Heat sets record in the Triangle; bus stops bake

Beating the Heat in the Eno River

Record breaking temperatures bring a crowd to Durham waterway
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Record breaking temperatures bring a crowd to Durham waterway

Triple-digit temperatures on the second day of a heat wave set records Tuesday in the Triangle.

That meant an unpleasant wait at an unsheltered bus stop in Five Points on Glenwood Avenue for Jessie Taylor, 44, who takes the bus downtown for work.

“We just sort of wander around and bake until the bus gets there,” Taylor said.

The temperature at Raleigh-Durham International Airport hit 100 degrees, topping the record for the date of 98 degrees set in 1981, according to the National Weather Service.

Some scheduled to work outside were called off by employers. The city of Raleigh suspended trash collection Tuesday afternoon to protect workers from the extreme temperatures. The city said it will finish the routes Wednesday.

Many working inside looked to minimize their time outside of air conditioning. For some, like Taylor, there was no avoiding going outside, if only long enough to wait for an air-conditioned bus.

Waiting at a sheltered stop, at the Moore Square Station downtown, Taylor said summer heat typically keeps her inside.

“I get cabin fever in the summer before I’ll ever get it in the winter,” Taylor said.

In an effort to warn and educate the public, Wake Human Services, in partnership with Safe Kids Wake County and Safe Kids North Carolina, demonstrated the dangers of leaving children in a hot car on Tuesday, June 16, 2015 in front of the Wake Coun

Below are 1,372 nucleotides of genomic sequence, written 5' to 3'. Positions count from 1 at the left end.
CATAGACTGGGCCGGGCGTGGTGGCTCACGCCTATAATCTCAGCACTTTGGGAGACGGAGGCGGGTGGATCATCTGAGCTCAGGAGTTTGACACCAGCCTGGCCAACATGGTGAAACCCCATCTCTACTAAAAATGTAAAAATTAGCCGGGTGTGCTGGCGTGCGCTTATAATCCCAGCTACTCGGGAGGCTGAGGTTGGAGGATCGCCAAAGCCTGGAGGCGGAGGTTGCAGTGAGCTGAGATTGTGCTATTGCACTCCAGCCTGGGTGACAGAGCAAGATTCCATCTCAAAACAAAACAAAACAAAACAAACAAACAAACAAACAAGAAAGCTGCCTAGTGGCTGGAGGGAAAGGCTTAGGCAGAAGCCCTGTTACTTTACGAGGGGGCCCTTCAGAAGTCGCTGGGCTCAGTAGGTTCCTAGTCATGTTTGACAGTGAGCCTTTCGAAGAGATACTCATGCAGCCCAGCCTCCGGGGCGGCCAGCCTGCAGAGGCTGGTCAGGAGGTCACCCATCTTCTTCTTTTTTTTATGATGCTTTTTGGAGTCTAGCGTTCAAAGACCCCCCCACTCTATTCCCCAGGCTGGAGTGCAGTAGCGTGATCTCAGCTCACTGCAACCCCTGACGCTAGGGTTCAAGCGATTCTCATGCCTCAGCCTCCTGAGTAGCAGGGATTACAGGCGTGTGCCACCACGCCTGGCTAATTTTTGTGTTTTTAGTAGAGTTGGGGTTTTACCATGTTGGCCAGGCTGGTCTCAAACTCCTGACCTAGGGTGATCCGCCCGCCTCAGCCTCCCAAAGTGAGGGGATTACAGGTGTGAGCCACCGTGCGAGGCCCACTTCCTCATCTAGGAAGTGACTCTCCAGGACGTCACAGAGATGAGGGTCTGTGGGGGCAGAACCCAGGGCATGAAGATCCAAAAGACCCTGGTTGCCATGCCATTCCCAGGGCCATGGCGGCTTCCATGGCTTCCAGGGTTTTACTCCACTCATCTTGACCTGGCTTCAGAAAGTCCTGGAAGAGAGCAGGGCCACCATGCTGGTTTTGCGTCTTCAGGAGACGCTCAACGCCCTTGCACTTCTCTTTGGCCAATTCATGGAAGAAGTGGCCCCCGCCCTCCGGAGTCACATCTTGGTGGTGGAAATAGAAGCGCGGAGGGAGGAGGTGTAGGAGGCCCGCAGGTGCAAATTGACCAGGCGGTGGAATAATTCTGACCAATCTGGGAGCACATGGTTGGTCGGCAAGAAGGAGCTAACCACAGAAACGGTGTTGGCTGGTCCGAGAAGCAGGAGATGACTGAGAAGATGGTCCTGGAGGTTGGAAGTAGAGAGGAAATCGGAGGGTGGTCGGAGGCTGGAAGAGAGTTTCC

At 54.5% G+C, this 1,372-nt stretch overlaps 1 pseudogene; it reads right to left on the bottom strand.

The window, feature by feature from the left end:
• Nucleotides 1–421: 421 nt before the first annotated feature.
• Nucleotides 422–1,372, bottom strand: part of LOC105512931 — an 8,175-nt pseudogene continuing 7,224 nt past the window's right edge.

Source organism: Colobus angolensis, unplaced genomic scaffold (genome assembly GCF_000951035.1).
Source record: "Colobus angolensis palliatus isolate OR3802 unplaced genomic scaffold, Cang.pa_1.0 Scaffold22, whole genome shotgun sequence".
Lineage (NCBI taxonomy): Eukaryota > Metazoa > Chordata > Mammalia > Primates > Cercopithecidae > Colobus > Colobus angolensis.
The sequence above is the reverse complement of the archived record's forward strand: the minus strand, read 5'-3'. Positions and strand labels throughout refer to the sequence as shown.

Norman Brown, 48, ventured downtown even though he had the day off work. He installs commercial air-conditioning units for Pro-Temp, and the company canceled some outdoor jobs Tuesday.

Brown came to Raleigh from Baltimore six months ago, and the record temperatures made him concerned about what the city’s weather has in store.

“I hope it’s not like this too much,” Brown said. “I don’t like it.”

Harley Williams, 62, said he expected temperatures to get much worse later in the summer.

“I’m used to it,” Williams said as he waited at Moore Square for a bus to take him grocery shopping in Garner. “July’s going to get hotter.”

Brown said he can typically look forward to air conditioning operating full blast inside the bus on hot days such as Tuesday.

Sianna Vann, 19, who takes the bus from downtown to Miller-Motte College on Capital Boulevard, said the drivers sometimes overcompensate. She said it can be “freezing” on the bus and she has to bring a sweater for the ride, even on record-hot days.

The heat made Tuesday the second consecutive record-setting day. Monday’s 1981 record at RDU – 97 – melted away, too, when the mercury showed 99 degrees, the weather service reported.

Little relief

The triple-digit temperatures are over for this week, but it will still be very hot, and according to the National Weather Service, there’s a chance of thunderstorms for several days starting Thursday.

Wednesday, high 93

Thursday, high 95

Friday, high 95

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